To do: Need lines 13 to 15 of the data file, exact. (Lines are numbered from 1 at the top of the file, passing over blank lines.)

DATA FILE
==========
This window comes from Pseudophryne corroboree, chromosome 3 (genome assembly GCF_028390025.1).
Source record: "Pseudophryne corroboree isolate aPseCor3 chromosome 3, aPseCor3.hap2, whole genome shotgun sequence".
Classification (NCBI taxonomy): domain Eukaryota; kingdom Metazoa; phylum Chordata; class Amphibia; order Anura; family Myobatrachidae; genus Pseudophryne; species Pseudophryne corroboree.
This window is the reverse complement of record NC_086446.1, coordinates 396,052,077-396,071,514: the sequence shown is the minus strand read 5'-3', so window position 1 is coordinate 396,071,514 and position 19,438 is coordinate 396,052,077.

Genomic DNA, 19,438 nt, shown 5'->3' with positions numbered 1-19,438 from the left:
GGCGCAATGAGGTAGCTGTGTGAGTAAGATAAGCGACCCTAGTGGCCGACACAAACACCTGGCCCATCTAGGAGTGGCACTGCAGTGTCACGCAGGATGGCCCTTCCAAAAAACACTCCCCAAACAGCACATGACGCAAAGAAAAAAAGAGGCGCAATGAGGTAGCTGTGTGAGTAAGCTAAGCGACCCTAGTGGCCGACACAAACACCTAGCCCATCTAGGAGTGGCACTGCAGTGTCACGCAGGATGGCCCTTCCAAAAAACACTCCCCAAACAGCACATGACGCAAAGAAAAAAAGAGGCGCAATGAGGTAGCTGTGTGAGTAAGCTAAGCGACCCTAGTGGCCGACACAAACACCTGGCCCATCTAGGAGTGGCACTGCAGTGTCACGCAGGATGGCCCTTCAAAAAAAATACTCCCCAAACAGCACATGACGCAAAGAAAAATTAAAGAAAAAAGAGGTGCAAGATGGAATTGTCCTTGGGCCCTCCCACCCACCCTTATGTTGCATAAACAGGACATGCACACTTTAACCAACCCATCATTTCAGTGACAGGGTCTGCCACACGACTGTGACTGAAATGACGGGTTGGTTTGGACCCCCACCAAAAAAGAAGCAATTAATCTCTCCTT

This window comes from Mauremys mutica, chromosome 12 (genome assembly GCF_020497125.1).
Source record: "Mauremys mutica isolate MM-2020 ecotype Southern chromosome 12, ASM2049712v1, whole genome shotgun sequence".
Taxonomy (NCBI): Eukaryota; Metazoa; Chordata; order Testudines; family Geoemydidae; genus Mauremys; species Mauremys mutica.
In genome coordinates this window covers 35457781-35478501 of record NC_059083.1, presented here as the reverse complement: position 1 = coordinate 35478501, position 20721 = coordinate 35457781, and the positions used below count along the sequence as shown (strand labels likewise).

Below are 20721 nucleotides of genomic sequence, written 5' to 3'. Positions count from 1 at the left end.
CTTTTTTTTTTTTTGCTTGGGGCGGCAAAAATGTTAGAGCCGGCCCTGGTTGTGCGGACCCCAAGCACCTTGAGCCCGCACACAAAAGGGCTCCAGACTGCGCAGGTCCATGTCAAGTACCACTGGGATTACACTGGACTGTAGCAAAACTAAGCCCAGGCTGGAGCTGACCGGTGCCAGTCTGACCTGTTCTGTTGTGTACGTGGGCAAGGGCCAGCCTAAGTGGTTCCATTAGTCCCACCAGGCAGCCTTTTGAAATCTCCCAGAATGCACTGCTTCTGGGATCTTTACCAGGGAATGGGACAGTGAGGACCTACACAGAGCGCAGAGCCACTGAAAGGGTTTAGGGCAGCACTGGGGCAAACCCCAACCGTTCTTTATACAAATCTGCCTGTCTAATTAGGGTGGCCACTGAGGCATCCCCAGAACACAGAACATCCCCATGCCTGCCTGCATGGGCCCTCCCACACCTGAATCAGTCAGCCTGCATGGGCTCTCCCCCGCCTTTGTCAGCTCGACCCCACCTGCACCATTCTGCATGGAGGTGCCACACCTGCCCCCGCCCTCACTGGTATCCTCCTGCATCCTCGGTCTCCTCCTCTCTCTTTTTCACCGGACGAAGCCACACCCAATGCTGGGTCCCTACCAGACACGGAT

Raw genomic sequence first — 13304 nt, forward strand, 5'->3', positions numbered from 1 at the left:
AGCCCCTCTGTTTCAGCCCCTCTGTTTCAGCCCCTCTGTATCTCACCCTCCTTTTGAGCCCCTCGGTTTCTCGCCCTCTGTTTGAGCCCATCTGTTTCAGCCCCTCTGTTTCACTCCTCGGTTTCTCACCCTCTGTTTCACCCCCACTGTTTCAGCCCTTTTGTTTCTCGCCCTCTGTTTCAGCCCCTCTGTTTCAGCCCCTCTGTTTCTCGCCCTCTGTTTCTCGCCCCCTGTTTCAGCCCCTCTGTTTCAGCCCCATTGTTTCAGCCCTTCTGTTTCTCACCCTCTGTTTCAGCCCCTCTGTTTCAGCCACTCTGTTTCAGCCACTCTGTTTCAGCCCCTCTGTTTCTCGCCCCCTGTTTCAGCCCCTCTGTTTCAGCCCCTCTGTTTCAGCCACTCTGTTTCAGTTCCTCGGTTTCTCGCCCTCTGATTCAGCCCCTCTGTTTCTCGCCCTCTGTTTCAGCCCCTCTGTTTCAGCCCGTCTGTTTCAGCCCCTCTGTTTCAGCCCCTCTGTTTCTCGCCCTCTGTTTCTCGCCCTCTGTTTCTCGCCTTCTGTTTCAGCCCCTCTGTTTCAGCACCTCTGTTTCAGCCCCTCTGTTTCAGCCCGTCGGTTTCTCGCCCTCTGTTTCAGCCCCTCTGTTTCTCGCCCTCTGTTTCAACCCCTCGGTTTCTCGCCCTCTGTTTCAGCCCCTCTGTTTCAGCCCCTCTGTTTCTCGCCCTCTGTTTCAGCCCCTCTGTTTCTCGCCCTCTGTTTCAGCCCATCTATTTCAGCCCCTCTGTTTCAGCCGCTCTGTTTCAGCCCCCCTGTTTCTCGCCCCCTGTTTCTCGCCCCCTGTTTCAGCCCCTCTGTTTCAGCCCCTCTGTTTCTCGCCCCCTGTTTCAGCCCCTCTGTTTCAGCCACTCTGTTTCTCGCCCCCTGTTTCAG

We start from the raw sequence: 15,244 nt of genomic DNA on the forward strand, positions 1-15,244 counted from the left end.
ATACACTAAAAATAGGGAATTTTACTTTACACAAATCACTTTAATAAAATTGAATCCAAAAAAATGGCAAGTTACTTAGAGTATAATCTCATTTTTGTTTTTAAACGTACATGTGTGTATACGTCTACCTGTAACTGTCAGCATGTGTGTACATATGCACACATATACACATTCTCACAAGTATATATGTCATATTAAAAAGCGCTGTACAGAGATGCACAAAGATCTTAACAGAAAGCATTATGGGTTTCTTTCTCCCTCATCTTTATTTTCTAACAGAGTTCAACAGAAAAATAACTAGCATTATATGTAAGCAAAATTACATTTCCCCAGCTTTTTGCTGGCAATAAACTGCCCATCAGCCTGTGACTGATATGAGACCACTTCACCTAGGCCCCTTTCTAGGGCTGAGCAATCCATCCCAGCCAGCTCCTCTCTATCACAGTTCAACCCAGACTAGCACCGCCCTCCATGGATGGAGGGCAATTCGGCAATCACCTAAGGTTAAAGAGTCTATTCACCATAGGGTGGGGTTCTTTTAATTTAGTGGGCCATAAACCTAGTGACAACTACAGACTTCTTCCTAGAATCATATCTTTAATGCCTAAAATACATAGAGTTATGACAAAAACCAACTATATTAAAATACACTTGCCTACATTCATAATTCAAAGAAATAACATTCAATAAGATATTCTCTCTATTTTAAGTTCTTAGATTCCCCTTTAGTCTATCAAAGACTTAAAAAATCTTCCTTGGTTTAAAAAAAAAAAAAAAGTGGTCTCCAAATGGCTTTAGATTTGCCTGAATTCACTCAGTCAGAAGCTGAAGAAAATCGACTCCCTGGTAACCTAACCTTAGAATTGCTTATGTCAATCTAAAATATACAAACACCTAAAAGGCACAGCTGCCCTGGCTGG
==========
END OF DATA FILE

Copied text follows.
Raw genomic sequence first — 13304 nt, forward strand, 5'->3', positions numbered from 1 at the left:
AGCCCCTCTGTTTCAGCCCCTCTGTTTCAGCCCCTCTGTATCTCACCCTCCTTTTGAGCCCCTCGGTTTCTCGCCCTCTGTTTGAGCCCATCTGTTTCAGCCCCTCTGTTTCACTCCTCGGTTTCTCACCCTCTGTTTCACCCCCACTGTTTCAGCCCTTTTGTTTCTCGCCCTCTGTTTCAGCCCCTCTGTTTCAGCCCCTCTGTTTCTCGCCCTCTGTTTCTCGCCCCCTGTTTCAGCCCCTCTGTTTCAGCCCCATTGTTTCAGCCCTTCTGTTTCTCACCCTCTGTTTCAGCCCCTCTGTTTCAGCCACTCTGTTTCAGCCACTCTGTTTCAGCCCCTCTGTTTCTCGCCCCCTGTTTCAGCCCCTCTGTTTCAGCCCCTCTGTTTCAGCCACTCTGTTTCAGTTCCTCGGTTTCTCGCCCTCTGATTCAGCCCCTCTGTTTCTCGCCCTCTGTTTCAGCCCCTCTGTTTCAGCCCGTCTGTTTCAGCCCCTCTGTTTCAGCCCCTCTGTTTCTCGCCCTCTGTTTCTCGCCCTCTGTTTCTCGCCTTCTGTTTCAGCCCCTCTGTTTCAGCACCTCTGTTTCAGCCCCTCTGTTTCAGCCCGTCGGTTTCTCGCCCTCTGTTTCAGCCCCTCTGTTTCTCGCCCTCTGTTTCAACCCCTCGGTTTCTCGCCCTCTGTTTCAGCCCCTCTGTTTCAGCCCCTCTGTTTCTCGCCCTCTGTTTCAGCCCCTCTGTTTCTCGCCCTCTGTTTCAGCCCATCTATTTCAGCCCCTCTGTTTCAGCCGCTCTGTTTCAGCCCCCCTGTTTCTCGCCCCCTGTTTCTCGCCCCCTGTTTCAGCCCCTCTGTTTCAGCCCCTCTGTTTCTCGCCCCCTGTTTCAGCCCCTCTGTTTCAGCCACTCTGTTTCTCGCCCCCTGTTTCAG

We start from the raw sequence: 15,244 nt of genomic DNA on the forward strand, positions 1-15,244 counted from the left end.